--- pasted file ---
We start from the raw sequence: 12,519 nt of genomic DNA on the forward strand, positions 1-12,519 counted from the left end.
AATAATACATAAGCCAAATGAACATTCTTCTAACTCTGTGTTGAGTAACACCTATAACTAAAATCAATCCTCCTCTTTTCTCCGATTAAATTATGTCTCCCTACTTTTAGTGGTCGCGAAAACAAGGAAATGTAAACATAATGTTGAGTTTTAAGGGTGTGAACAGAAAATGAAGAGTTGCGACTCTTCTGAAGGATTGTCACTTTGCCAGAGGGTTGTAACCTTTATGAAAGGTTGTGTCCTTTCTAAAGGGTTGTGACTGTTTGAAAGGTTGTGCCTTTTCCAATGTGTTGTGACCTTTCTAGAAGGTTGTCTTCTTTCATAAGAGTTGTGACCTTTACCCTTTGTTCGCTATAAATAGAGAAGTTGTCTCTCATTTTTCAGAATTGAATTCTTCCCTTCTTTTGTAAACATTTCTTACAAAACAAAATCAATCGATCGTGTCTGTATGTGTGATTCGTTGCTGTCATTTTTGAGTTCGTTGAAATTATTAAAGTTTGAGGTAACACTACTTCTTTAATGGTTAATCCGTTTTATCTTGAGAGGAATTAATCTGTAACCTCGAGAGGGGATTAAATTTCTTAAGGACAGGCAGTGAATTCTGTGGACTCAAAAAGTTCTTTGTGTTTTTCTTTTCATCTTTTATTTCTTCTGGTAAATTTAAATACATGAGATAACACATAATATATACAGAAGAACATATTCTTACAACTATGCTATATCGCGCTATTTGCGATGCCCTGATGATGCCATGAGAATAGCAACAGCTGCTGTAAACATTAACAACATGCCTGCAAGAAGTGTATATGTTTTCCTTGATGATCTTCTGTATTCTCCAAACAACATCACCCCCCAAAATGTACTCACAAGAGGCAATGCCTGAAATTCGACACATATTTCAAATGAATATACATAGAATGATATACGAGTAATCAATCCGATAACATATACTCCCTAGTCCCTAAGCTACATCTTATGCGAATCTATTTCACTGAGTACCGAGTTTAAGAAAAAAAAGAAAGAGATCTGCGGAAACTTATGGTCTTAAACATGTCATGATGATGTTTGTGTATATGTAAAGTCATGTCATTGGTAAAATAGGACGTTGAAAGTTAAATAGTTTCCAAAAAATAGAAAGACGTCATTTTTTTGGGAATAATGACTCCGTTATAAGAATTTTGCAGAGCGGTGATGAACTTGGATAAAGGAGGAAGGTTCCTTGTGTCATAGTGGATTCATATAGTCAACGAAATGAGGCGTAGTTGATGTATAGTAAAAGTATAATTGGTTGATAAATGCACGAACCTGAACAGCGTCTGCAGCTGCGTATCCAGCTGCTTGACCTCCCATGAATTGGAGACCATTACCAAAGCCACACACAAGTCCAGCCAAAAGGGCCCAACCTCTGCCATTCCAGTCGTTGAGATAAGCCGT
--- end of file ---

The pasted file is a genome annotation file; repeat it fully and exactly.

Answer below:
We start from the raw sequence: 12,519 nt of genomic DNA on the forward strand, positions 1-12,519 counted from the left end.
AATAATACATAAGCCAAATGAACATTCTTCTAACTCTGTGTTGAGTAACACCTATAACTAAAATCAATCCTCCTCTTTTCTCCGATTAAATTATGTCTCCCTACTTTTAGTGGTCGCGAAAACAAGGAAATGTAAACATAATGTTGAGTTTTAAGGGTGTGAACAGAAAATGAAGAGTTGCGACTCTTCTGAAGGATTGTCACTTTGCCAGAGGGTTGTAACCTTTATGAAAGGTTGTGTCCTTTCTAAAGGGTTGTGACTGTTTGAAAGGTTGTGCCTTTTCCAATGTGTTGTGACCTTTCTAGAAGGTTGTCTTCTTTCATAAGAGTTGTGACCTTTACCCTTTGTTCGCTATAAATAGAGAAGTTGTCTCTCATTTTTCAGAATTGAATTCTTCCCTTCTTTTGTAAACATTTCTTACAAAACAAAATCAATCGATCGTGTCTGTATGTGTGATTCGTTGCTGTCATTTTTGAGTTCGTTGAAATTATTAAAGTTTGAGGTAACACTACTTCTTTAATGGTTAATCCGTTTTATCTTGAGAGGAATTAATCTGTAACCTCGAGAGGGGATTAAATTTCTTAAGGACAGGCAGTGAATTCTGTGGACTCAAAAAGTTCTTTGTGTTTTTCTTTTCATCTTTTATTTCTTCTGGTAAATTTAAATACATGAGATAACACATAATATATACAGAAGAACATATTCTTACAACTATGCTATATCGCGCTATTTGCGATGCCCTGATGATGCCATGAGAATAGCAACAGCTGCTGTAAACATTAACAACATGCCTGCAAGAAGTGTATATGTTTTCCTTGATGATCTTCTGTATTCTCCAAACAACATCACCCCCCAAAATGTACTCACAAGAGGCAATGCCTGAAATTCGACACATATTTCAAATGAATATACATAGAATGATATACGAGTAATCAATCCGATAACATATACTCCCTAGTCCCTAAGCTACATCTTATGCGAATCTATTTCACTGAGTACCGAGTTTAAGAAAAAAAAGAAAGAGATCTGCGGAAACTTATGGTCTTAAACATGTCATGATGATGTTTGTGTATATGTAAAGTCATGTCATTGGTAAAATAGGACGTTGAAAGTTAAATAGTTTCCAAAAAATAGAAAGACGTCATTTTTTTGGGAATAATGACTCCGTTATAAGAATTTTGCAGAGCGGTGATGAACTTGGATAAAGGAGGAAGGTTCCTTGTGTCATAGTGGATTCATATAGTCAACGAAATGAGGCGTAGTTGATGTATAGTAAAAGTATAATTGGTTGATAAATGCACGAACCTGAACAGCGTCTGCAGCTGCGTATCCAGCTGCTTGACCTCCCATGAATTGGAGACCATTACCAAAGCCACACACAAGTCCAGCCAAAAGGGCCCAACCTCTGCCATTCCAGTCGTTGAGATAAGCCGT